• Expect the Comptroller to release his Biennial Revenue Estimate. The Biennial Revenue Estimate is typically released the day before the Legislature convenes (which would be today). The budget situation is much improved since he updated his 2019 BRE in July 2020 during the height of COVID-19. The July Update to the BRE forecasted a $4.5 billion deficit for the CURRENT budget cycle. Discussion in Austin recently suggests this number may be much smaller (~$1 billion) due to the influx of federal relief dollars, emergency budget cuts, and higher than expected revenue. All eyes are on the Comptroller as he will now project how quickly state revenues will return to normal during the 2022-2023 budget cycle – the budget legislators must write this session.

2. What to watch this week …

  • An interview with incoming Speaker of the House Dade Phelan. The Speaker discusses Capitol protocols and session logistics, the tough budget environment, the desire to fully fund public education and more.

  • The Sunset Commission Meeting, where the Commission will consider and take possible action on recommendations related to the Texas Department of Licensing and Regulation, the Texas Racing Commission, the San Jacinto River Authority and other state boards currently under sunset review. Full Agenda.

3. Prevailing political winds …

  • The legislature will begin with no shortage of tension after last week’s unrest in Washington, DC. In the aftermath of the disturbances, the Texas Capitol was temporarily shut down, only two days after it reopened after being closed for months. It’s back open again, but the fallout also saw harsh rebukes from elected leaders on both sides of the aisle in Austin. Including some finger-pointing directly at Texas leaders.

  • The riots in DC have also refueled another discussion that is likely to get significant attention this session: law enforcement and policing. The Governor is considering legislation to establish a special district in the aftermath of the City of Austin’s movement to defund the police. And this week the Texas Municipal Police Association launched a new campaign to help shape the discussion:

Happy New Year ...

The 87th Legislature convenes in one week ...

1. State Preservation Board Establish Guidelines ahead of Capitol Reopening.

The Capitol officially reopens today. The building will be open M-F from 9 am – 6 pm. The public must enter through the north entrance. Testing is encouraged and will be provided at no expense on the North plaza. Public visitor capacity limits will be observed and social distancing will be required. No public tours or sponsored group events will be allowed. For now, masks must be worn at all times.

2. House Administration Committee Sends "COVID-19 Considerations" to Members.

The Considerations contain general protocols that generally align with common guidance for preventing the spread of COVID-19 (e.g., regular temperature checks, social distancing, masks, etc.). The considerations also encourage limiting large meetings, regular temperature checks, the use of hand sanitizer, and masking up. Routine testing is also being encourage and tests are being provided to each office. Finally, each member was advised to follow screening protocols for staff and guests, and to require staff to quarantine after known exposure.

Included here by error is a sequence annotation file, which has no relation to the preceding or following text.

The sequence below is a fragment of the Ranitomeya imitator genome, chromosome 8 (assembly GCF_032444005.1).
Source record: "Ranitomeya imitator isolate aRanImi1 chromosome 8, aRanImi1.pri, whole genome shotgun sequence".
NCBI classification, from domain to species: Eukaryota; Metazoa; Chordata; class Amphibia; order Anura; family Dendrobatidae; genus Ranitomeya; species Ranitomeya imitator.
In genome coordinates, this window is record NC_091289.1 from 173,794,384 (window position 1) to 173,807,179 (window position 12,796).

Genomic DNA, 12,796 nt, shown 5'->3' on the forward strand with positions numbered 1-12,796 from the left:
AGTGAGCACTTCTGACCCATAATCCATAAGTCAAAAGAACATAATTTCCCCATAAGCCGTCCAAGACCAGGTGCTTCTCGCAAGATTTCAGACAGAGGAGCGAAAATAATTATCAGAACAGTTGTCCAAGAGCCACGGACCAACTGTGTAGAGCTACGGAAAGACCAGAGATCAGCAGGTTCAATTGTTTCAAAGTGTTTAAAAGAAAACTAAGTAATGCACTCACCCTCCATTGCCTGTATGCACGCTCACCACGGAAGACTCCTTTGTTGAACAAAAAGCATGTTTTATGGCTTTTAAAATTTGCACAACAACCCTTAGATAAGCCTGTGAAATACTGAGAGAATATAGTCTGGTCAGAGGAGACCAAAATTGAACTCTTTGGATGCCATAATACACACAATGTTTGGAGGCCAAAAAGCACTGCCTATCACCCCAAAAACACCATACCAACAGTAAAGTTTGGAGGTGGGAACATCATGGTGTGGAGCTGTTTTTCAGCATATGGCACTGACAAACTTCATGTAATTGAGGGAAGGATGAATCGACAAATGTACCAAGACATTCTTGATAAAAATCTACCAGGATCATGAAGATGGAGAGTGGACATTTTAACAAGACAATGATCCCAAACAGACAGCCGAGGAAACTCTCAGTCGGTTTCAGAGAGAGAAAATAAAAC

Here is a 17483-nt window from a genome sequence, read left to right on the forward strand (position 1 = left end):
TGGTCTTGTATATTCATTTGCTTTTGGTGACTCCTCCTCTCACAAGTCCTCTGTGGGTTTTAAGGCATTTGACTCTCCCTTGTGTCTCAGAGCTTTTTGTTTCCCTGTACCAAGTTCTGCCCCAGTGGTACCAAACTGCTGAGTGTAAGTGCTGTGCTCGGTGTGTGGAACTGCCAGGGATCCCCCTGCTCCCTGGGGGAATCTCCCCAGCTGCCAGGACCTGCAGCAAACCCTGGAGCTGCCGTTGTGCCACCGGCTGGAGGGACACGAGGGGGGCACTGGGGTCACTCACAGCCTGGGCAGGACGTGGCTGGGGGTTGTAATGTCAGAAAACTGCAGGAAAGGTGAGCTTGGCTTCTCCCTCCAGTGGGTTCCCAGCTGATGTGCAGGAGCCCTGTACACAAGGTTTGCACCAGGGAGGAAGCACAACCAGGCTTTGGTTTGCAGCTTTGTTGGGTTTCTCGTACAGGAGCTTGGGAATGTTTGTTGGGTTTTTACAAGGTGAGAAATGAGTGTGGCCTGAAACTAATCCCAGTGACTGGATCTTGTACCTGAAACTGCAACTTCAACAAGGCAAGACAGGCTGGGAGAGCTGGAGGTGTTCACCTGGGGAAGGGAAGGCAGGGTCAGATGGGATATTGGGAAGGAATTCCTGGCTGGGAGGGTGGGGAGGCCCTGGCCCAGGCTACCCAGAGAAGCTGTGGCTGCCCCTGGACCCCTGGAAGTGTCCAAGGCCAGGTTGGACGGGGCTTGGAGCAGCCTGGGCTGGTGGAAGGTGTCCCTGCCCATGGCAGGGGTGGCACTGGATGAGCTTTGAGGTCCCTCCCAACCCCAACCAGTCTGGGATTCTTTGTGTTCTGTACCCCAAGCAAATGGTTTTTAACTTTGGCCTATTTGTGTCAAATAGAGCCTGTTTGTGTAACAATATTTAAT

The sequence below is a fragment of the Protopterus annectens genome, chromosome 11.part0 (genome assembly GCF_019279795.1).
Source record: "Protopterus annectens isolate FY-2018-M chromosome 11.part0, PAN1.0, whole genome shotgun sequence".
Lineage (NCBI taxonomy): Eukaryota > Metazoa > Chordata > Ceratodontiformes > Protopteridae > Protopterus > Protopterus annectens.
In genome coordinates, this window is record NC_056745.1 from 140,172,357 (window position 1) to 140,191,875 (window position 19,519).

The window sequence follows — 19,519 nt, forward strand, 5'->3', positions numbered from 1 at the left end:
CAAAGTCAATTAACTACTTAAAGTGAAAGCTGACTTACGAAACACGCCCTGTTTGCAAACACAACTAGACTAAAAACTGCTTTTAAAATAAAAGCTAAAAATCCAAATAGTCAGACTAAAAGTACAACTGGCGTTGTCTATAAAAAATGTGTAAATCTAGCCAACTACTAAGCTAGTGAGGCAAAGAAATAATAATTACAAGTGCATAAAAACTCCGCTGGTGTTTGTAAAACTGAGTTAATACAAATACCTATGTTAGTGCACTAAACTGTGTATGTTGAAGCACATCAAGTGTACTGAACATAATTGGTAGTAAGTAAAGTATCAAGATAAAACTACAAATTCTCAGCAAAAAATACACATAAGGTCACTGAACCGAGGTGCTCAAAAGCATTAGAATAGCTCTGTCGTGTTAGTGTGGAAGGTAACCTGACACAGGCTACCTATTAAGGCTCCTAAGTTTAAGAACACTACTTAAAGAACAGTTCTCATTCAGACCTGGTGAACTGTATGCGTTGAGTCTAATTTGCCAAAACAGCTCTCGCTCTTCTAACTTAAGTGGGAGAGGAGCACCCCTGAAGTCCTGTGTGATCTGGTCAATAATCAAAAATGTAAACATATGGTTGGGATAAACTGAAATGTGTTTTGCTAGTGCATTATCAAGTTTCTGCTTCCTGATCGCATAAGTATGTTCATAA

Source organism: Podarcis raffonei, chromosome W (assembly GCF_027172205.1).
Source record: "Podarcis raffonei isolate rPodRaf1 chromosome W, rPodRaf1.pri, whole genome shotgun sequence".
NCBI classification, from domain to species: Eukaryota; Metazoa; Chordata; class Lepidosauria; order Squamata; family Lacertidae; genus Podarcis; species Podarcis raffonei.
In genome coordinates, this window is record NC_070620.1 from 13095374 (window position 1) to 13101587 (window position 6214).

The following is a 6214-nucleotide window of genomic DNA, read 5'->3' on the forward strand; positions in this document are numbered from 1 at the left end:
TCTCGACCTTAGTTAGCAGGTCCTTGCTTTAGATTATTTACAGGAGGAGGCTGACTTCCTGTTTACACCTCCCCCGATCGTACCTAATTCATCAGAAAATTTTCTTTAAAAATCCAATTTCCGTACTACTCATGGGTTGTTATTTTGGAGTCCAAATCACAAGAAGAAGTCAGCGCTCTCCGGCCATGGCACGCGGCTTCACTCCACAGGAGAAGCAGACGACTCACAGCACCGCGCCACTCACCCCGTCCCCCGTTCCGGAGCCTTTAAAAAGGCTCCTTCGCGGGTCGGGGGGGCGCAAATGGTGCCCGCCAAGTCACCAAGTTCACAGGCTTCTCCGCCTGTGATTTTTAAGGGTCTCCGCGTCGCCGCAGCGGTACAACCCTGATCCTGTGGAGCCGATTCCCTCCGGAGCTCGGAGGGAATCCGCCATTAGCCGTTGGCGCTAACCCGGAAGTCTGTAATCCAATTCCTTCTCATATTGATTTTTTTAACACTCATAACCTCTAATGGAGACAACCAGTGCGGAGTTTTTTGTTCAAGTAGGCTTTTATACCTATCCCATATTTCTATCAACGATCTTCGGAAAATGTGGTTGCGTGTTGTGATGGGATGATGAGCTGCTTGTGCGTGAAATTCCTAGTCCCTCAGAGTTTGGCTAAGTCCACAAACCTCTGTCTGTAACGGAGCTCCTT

3. What to watch this week ...

  • Today is the final day for candidates’ names to be placed on the ballot for the special election for House District 68. The special election to replace Senator-elect Drew Springer was called for January 23 by gubernatorial proclamation. 

  • Today, at 10 am, Jim Wright will be sworn in as Railroad Commissioner.

  • On Friday at 1 pm, the Task Force on Infectious Disease Preparedness and Response will conduct a meeting to provide a situation update on COVID-19, including an update on vaccine distribution.

  • In the next 7-10 days, we expect Comptroller Glenn Hegar to release his Biennial Revenue Estimate, the document that guides appropriators on how much money they have available to spend as they set the budget for the 2022-2023 biennium.

4. Dominating the news ...

  • In Washington, DC, Speaker Nancy Pelosi narrowly secured another term as speaker.

  • Most eyes will be on the electoral college count on January 6. Some, but by no means all, Texas Republicans are vowing to object to the results unless a full audit is conducted. 

  • Over the New Year’s holiday weekend, much was written about the vaccine distribution process … both here in Texas and nationally. This included concerns that vaccines were not being administered promptly or were not being reported promptly. We expect vaccine distribution and administration to remain an issue as vaccines remain in short, but steady supply.